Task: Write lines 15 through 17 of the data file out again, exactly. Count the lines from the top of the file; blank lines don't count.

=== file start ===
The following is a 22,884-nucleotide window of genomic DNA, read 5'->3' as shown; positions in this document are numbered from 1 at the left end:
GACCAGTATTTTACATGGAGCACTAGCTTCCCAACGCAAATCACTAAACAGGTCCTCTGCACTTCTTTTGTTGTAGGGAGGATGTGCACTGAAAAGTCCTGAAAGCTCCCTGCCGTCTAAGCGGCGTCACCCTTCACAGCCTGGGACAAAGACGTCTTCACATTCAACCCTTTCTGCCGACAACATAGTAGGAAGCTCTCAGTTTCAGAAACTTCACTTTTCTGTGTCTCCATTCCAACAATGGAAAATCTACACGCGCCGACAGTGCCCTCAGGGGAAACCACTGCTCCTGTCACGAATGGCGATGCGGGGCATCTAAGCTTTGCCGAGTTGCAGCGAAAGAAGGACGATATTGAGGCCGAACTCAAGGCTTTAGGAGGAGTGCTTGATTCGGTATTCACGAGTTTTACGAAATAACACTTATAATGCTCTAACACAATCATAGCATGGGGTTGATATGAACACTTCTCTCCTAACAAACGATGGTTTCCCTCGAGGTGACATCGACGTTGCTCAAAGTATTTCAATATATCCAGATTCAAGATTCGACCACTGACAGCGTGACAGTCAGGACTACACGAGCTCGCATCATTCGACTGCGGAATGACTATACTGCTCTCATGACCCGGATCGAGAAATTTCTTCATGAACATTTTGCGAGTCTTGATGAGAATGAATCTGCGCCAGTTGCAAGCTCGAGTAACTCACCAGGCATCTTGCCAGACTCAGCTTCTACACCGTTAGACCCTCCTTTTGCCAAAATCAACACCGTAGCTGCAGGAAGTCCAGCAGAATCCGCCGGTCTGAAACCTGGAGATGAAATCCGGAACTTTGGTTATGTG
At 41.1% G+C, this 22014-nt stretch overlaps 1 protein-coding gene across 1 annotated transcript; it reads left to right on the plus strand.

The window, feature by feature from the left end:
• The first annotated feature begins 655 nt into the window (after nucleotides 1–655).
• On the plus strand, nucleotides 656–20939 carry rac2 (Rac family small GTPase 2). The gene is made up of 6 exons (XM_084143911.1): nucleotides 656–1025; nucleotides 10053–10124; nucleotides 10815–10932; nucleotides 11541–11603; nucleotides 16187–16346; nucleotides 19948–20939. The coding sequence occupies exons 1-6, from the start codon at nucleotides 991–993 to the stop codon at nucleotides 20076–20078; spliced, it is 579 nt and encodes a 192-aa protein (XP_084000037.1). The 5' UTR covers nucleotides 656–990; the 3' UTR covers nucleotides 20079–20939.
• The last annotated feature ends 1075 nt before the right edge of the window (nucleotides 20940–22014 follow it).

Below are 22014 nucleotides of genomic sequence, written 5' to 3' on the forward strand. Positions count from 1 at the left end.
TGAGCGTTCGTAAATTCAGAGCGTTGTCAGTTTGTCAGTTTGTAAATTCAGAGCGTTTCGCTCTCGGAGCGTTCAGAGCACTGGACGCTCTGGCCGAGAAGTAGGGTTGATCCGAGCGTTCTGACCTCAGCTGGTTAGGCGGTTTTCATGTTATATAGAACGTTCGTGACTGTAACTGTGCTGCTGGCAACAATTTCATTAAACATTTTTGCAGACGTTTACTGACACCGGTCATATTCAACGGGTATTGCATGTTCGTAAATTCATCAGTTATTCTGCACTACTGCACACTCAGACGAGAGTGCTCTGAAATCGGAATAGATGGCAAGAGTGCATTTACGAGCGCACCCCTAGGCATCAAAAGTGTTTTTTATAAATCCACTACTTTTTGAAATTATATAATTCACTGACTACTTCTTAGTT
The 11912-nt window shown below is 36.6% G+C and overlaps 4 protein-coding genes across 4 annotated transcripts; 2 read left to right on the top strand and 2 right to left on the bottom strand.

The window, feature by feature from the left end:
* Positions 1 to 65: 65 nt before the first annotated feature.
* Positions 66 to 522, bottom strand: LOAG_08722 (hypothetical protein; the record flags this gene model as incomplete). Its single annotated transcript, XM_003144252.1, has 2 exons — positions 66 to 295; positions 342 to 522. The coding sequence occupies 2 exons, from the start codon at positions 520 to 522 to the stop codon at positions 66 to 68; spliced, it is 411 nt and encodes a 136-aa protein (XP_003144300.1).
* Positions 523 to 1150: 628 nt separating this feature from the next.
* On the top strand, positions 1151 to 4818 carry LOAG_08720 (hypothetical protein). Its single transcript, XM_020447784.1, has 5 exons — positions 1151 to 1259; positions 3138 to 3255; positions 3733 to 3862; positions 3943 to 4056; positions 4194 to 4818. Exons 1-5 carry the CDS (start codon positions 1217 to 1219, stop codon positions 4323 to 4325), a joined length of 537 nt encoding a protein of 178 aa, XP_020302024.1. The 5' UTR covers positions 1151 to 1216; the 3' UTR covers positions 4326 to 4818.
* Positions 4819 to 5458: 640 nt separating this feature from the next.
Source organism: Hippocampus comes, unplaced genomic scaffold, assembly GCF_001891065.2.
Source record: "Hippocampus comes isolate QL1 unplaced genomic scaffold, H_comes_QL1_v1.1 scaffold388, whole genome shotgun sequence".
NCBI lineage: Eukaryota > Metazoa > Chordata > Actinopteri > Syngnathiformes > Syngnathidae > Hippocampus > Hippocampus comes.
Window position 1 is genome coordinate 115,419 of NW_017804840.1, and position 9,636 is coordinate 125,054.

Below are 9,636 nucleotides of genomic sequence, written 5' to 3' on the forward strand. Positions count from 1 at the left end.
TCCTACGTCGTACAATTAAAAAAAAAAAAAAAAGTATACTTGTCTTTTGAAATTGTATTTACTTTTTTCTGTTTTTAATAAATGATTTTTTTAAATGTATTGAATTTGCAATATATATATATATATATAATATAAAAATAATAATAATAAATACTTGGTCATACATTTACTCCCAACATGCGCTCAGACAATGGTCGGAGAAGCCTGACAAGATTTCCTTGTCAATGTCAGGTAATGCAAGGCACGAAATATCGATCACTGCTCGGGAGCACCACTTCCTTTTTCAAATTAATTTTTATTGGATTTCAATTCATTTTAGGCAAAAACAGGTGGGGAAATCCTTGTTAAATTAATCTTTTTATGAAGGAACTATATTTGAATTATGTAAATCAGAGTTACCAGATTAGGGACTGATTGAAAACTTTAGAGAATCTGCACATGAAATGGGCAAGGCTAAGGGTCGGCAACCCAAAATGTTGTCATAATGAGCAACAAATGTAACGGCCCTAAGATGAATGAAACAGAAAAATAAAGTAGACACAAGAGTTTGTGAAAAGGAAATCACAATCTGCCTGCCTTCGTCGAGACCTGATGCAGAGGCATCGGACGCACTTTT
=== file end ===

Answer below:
* On the top strand, positions 1151 to 4818 carry LOAG_08720 (hypothetical protein). Its single transcript, XM_020447784.1, has 5 exons — positions 1151 to 1259; positions 3138 to 3255; positions 3733 to 3862; positions 3943 to 4056; positions 4194 to 4818. Exons 1-5 carry the CDS (start codon positions 1217 to 1219, stop codon positions 4323 to 4325), a joined length of 537 nt encoding a protein of 178 aa, XP_020302024.1. The 5' UTR covers positions 1151 to 1216; the 3' UTR covers positions 4326 to 4818.
* Positions 4819 to 5458: 640 nt separating this feature from the next.
Source organism: Hippocampus comes, unplaced genomic scaffold, assembly GCF_001891065.2.